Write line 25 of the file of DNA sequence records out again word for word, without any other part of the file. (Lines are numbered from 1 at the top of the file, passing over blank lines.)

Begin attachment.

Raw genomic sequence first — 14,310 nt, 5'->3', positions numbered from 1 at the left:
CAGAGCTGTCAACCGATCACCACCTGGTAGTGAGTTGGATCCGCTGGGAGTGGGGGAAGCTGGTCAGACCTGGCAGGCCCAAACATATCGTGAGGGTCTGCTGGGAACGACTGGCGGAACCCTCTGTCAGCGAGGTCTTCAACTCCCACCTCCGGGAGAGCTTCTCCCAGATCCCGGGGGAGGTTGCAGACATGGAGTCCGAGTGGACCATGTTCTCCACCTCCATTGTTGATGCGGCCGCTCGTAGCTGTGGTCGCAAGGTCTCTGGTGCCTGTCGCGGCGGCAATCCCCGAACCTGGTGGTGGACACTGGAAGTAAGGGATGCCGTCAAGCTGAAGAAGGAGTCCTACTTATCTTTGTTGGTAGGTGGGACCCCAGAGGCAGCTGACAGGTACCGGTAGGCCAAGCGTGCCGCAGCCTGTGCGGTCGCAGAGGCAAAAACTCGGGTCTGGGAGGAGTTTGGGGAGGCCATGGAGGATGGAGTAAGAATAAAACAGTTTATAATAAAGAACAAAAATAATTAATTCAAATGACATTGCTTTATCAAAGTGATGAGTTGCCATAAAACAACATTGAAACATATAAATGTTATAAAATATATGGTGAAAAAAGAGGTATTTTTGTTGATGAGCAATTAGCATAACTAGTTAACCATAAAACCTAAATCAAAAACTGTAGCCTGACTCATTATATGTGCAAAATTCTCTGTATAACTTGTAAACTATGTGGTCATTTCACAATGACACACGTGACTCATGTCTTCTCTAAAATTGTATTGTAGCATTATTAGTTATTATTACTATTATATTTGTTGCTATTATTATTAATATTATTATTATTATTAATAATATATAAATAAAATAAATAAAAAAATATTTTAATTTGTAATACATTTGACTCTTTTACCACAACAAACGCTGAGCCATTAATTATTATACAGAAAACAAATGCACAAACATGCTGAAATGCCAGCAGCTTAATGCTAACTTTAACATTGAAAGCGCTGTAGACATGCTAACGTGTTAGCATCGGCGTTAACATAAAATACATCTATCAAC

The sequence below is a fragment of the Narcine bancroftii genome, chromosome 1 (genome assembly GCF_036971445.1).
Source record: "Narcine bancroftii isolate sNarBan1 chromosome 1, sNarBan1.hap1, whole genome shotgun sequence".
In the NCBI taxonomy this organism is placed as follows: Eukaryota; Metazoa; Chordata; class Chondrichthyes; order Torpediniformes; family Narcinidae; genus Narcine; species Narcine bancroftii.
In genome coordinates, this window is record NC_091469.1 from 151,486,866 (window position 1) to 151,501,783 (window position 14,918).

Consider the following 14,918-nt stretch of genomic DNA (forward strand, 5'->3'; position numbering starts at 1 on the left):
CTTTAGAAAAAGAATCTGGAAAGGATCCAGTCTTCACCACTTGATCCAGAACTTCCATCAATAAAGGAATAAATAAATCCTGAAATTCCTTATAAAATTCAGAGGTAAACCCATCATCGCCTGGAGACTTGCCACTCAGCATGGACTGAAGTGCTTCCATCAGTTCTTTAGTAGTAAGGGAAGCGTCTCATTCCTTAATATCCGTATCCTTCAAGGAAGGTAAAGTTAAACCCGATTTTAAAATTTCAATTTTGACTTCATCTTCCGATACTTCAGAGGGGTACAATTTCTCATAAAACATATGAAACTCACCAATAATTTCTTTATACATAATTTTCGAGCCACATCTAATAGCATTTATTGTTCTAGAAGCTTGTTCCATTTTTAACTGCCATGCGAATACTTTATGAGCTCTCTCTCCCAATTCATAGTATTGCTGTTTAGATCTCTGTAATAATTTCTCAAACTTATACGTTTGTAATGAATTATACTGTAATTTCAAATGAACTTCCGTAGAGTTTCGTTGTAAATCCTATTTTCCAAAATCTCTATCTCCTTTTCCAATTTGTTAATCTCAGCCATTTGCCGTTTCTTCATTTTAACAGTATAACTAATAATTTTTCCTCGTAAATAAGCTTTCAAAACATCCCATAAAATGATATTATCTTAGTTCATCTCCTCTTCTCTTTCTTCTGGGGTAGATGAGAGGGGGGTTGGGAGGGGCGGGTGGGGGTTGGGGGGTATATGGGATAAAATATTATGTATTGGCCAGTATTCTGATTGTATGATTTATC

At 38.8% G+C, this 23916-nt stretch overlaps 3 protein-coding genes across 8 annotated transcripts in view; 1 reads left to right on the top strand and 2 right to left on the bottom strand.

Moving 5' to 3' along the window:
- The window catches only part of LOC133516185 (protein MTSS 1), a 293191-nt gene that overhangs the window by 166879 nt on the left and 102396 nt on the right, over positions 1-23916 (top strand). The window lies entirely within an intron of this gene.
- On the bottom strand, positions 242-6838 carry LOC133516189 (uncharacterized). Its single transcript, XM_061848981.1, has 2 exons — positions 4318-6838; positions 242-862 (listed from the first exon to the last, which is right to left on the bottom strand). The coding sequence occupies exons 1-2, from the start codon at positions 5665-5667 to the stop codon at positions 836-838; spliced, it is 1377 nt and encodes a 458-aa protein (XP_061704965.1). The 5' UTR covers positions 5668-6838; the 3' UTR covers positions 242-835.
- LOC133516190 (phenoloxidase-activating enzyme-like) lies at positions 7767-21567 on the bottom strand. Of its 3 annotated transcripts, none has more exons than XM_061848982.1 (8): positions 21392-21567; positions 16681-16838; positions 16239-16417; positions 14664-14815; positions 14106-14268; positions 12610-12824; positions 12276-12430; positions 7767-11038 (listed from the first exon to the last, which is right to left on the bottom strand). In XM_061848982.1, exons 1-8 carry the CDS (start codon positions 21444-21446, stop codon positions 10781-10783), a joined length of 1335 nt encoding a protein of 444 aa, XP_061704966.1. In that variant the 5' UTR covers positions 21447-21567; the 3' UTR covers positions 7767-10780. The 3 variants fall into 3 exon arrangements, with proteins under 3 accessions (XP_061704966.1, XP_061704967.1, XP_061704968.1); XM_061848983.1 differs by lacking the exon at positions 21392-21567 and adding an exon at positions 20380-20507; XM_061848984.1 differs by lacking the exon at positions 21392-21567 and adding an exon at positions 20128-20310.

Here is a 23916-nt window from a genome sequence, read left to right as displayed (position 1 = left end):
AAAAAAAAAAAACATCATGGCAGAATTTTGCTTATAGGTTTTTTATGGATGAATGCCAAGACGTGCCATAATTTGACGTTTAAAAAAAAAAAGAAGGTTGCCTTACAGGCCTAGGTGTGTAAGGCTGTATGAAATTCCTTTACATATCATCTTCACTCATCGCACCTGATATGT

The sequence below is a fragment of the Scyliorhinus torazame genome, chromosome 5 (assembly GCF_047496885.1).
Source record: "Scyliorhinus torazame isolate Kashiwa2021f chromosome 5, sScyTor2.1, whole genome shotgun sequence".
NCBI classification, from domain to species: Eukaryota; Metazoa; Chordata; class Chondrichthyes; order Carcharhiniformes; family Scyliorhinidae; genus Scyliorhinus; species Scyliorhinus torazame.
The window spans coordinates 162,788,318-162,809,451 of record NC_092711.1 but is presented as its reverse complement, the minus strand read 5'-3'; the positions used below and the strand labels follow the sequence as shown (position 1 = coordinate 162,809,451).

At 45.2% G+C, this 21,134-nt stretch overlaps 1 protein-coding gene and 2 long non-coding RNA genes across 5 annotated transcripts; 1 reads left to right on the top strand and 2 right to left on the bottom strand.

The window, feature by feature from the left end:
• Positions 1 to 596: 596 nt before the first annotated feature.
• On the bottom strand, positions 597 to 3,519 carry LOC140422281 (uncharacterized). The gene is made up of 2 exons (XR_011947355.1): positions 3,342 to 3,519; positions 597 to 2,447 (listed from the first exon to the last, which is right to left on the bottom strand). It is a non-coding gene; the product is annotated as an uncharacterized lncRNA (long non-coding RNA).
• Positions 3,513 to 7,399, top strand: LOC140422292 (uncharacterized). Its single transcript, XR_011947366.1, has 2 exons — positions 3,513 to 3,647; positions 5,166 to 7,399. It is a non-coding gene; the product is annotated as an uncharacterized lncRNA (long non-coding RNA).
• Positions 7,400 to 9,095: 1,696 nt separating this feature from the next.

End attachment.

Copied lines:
• Positions 7,400 to 9,095: 1,696 nt separating this feature from the next.